News / 10 Feb 2022

FCA consultation on non-workplace pensions and better outcomes

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In November of last year, the Financial Conduct Authority launched a consultation looking at what measures could be put in place to improve outcomes for consumers saving into non-workplace pensions.

At present, consumers buying and saving into a non-workplace pension have to choose their own investments from an ever-increasing range of options. This comes with an inherent amount of complexity which can make it hard for some consumers who do not take advice to choose investments that will meet their retirement requirements.

As well as poorly chosen investments, the FCA is concerned that some consumers hold cash in their non-workplace pension, and that, over the long term, cash holdings are at risk of being eroded by inflation.

What are the FCA proposing?

The FCA are proposing that non-workplace pension providers:

Offer a ‘default’ investment option to new non-advised consumers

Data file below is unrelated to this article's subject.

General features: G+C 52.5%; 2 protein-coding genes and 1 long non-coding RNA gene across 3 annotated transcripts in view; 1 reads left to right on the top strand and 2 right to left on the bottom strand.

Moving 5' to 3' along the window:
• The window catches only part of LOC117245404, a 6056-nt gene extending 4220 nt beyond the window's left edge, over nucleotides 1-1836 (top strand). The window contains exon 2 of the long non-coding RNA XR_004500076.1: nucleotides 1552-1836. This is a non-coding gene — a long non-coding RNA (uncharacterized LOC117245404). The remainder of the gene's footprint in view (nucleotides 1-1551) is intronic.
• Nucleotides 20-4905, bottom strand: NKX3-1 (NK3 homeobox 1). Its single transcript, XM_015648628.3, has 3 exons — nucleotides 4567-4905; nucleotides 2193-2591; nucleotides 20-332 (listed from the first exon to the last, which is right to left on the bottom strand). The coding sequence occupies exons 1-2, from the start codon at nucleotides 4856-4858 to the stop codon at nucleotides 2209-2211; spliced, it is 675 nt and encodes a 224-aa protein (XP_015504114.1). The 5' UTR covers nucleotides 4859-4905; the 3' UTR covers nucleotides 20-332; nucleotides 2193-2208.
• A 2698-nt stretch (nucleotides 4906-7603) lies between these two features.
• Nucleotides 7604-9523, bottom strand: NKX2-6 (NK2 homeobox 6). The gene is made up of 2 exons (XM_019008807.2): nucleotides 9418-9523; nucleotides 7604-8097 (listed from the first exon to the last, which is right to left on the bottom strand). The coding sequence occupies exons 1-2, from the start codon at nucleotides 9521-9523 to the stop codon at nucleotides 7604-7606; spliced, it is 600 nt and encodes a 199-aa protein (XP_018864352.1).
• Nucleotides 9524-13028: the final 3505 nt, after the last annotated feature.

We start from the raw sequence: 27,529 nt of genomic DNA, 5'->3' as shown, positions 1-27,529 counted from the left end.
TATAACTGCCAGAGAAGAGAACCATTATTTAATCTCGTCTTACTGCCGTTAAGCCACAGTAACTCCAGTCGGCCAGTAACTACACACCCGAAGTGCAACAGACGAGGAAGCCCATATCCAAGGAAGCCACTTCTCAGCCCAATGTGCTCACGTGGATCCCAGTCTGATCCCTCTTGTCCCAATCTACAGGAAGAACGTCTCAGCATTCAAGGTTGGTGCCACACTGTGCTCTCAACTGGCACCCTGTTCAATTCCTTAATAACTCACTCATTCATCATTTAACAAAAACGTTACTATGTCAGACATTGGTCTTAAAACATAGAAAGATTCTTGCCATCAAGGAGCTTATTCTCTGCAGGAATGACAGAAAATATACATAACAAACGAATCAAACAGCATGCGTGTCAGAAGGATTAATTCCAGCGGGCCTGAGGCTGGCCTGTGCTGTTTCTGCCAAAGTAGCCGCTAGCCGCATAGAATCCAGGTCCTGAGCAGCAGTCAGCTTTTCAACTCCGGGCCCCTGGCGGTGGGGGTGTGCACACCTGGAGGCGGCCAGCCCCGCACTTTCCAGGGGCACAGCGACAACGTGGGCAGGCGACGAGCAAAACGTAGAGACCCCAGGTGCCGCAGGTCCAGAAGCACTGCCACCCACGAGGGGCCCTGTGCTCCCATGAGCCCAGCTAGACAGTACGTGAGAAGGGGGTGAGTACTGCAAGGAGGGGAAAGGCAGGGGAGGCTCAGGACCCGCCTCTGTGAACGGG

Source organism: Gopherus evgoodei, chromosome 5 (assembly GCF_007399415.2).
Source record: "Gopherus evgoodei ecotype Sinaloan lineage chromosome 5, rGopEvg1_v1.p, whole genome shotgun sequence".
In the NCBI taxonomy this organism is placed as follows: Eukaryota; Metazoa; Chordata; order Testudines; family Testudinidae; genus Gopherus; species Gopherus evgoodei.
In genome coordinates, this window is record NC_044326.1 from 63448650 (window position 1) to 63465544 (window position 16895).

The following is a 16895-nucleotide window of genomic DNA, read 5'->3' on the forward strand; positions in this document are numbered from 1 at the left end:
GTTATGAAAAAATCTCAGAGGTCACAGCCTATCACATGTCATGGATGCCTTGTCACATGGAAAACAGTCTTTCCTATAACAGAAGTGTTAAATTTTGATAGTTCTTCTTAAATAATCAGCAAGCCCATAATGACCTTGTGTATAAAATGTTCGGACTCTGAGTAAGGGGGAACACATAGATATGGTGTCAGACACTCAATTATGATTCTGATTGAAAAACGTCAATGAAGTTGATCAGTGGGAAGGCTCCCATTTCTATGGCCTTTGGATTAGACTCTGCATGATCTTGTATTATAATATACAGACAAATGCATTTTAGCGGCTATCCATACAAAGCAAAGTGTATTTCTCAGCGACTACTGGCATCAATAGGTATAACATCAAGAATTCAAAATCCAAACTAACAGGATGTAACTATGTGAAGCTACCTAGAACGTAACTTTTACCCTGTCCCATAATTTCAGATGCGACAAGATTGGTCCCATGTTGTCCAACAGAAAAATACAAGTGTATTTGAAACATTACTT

A professionally designed investment strategy could deliver substantially better outcomes for those motivated enough to know that they need a pension, but who lack the experience or time to choose the right mix of investments.

Issue cash warnings to consumers with sustained and potentially inappropriate levels of cash in their non-workplace pension

Cash warnings would show how cash savings are at risk of being eroded by inflation and prompt consumers to consider investing in other assets with the potential for growth (such as a default option, if available).

Head of DC Consulting & Technology, Sue Pemberton, had this to say…

“Some people do undoubtedly make poor decisions or do not review their investment selections regularly enough, and a nudge to get them to rethink – particularly if cash amounts are high, could be a good idea. However, it is likely that many people receiving these letters will struggle to know what to do about it or where to go for help, so this must be accompanied by really clear and easy-to-follow guidance. The letters could generate some real concern and whilst this will alert them to the issue, the support provided to consumers needs to reflect this and an increase in the resourcing of telephone helplines as well as online functionality is required.”

“The ’default’ investment option is a good idea in theory and will help consumers with newer contracts, however, for those in more elderly contracts, the choices may be limited.” 

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